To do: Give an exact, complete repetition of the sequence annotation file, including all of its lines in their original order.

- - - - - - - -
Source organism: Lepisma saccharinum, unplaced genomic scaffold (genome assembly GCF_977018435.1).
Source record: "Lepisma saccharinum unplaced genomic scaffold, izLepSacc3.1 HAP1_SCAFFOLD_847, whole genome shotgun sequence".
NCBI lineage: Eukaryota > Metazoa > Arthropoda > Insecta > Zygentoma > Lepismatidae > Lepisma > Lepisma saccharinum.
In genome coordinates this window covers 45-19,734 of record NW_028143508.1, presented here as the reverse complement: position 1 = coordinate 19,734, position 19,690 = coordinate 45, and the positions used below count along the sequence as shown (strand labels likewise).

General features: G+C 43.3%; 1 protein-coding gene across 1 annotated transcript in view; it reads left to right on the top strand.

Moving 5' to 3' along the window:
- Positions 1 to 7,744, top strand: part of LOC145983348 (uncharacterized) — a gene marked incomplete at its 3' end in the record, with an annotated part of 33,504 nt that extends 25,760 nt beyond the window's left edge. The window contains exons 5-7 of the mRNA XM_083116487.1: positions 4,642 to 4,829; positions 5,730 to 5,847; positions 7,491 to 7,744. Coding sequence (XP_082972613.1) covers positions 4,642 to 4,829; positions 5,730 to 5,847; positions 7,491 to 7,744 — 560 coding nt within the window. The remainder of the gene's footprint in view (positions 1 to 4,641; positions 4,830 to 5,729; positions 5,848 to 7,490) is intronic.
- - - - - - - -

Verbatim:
Source organism: Lepisma saccharinum, unplaced genomic scaffold (genome assembly GCF_977018435.1).
Source record: "Lepisma saccharinum unplaced genomic scaffold, izLepSacc3.1 HAP1_SCAFFOLD_847, whole genome shotgun sequence".
NCBI lineage: Eukaryota > Metazoa > Arthropoda > Insecta > Zygentoma > Lepismatidae > Lepisma > Lepisma saccharinum.
In genome coordinates this window covers 45-19,734 of record NW_028143508.1, presented here as the reverse complement: position 1 = coordinate 19,734, position 19,690 = coordinate 45, and the positions used below count along the sequence as shown (strand labels likewise).

General features: G+C 43.3%; 1 protein-coding gene across 1 annotated transcript in view; it reads left to right on the top strand.

Moving 5' to 3' along the window:
- Positions 1 to 7,744, top strand: part of LOC145983348 (uncharacterized) — a gene marked incomplete at its 3' end in the record, with an annotated part of 33,504 nt that extends 25,760 nt beyond the window's left edge. The window contains exons 5-7 of the mRNA XM_083116487.1: positions 4,642 to 4,829; positions 5,730 to 5,847; positions 7,491 to 7,744. Coding sequence (XP_082972613.1) covers positions 4,642 to 4,829; positions 5,730 to 5,847; positions 7,491 to 7,744 — 560 coding nt within the window. The remainder of the gene's footprint in view (positions 1 to 4,641; positions 4,830 to 5,729; positions 5,848 to 7,490) is intronic.